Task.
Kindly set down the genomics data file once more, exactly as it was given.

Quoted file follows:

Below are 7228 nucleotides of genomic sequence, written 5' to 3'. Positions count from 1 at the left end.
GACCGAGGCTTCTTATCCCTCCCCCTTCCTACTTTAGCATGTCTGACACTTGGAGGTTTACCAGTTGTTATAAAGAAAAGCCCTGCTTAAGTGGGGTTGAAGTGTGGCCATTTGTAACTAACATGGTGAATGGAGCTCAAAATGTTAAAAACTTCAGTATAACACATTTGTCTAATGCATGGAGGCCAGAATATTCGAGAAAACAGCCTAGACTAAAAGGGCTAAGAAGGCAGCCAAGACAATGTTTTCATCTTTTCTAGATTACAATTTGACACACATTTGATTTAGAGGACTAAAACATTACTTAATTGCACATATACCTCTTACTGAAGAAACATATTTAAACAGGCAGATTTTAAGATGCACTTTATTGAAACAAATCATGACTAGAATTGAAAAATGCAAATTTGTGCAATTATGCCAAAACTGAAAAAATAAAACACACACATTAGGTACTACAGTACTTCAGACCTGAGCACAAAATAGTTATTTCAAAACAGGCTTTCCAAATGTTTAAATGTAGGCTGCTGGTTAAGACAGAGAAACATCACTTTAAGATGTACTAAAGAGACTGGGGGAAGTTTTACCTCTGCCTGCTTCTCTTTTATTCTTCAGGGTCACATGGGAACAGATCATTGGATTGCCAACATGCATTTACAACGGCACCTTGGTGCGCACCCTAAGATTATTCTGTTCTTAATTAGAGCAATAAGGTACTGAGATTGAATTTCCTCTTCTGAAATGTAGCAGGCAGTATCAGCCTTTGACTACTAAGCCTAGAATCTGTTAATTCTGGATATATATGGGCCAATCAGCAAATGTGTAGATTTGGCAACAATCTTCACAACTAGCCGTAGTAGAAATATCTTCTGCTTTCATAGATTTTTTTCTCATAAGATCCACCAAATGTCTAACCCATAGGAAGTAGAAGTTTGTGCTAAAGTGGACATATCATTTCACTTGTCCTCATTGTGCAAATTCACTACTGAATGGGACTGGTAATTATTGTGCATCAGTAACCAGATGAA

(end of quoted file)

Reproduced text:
Below are 7228 nucleotides of genomic sequence, written 5' to 3'. Positions count from 1 at the left end.
GACCGAGGCTTCTTATCCCTCCCCCTTCCTACTTTAGCATGTCTGACACTTGGAGGTTTACCAGTTGTTATAAAGAAAAGCCCTGCTTAAGTGGGGTTGAAGTGTGGCCATTTGTAACTAACATGGTGAATGGAGCTCAAAATGTTAAAAACTTCAGTATAACACATTTGTCTAATGCATGGAGGCCAGAATATTCGAGAAAACAGCCTAGACTAAAAGGGCTAAGAAGGCAGCCAAGACAATGTTTTCATCTTTTCTAGATTACAATTTGACACACATTTGATTTAGAGGACTAAAACATTACTTAATTGCACATATACCTCTTACTGAAGAAACATATTTAAACAGGCAGATTTTAAGATGCACTTTATTGAAACAAATCATGACTAGAATTGAAAAATGCAAATTTGTGCAATTATGCCAAAACTGAAAAAATAAAACACACACATTAGGTACTACAGTACTTCAGACCTGAGCACAAAATAGTTATTTCAAAACAGGCTTTCCAAATGTTTAAATGTAGGCTGCTGGTTAAGACAGAGAAACATCACTTTAAGATGTACTAAAGAGACTGGGGGAAGTTTTACCTCTGCCTGCTTCTCTTTTATTCTTCAGGGTCACATGGGAACAGATCATTGGATTGCCAACATGCATTTACAACGGCACCTTGGTGCGCACCCTAAGATTATTCTGTTCTTAATTAGAGCAATAAGGTACTGAGATTGAATTTCCTCTTCTGAAATGTAGCAGGCAGTATCAGCCTTTGACTACTAAGCCTAGAATCTGTTAATTCTGGATATATATGGGCCAATCAGCAAATGTGTAGATTTGGCAACAATCTTCACAACTAGCCGTAGTAGAAATATCTTCTGCTTTCATAGATTTTTTTCTCATAAGATCCACCAAATGTCTAACCCATAGGAAGTAGAAGTTTGTGCTAAAGTGGACATATCATTTCACTTGTCCTCATTGTGCAAATTCACTACTGAATGGGACTGGTAATTATTGTGCATCAGTAACCAGATGAA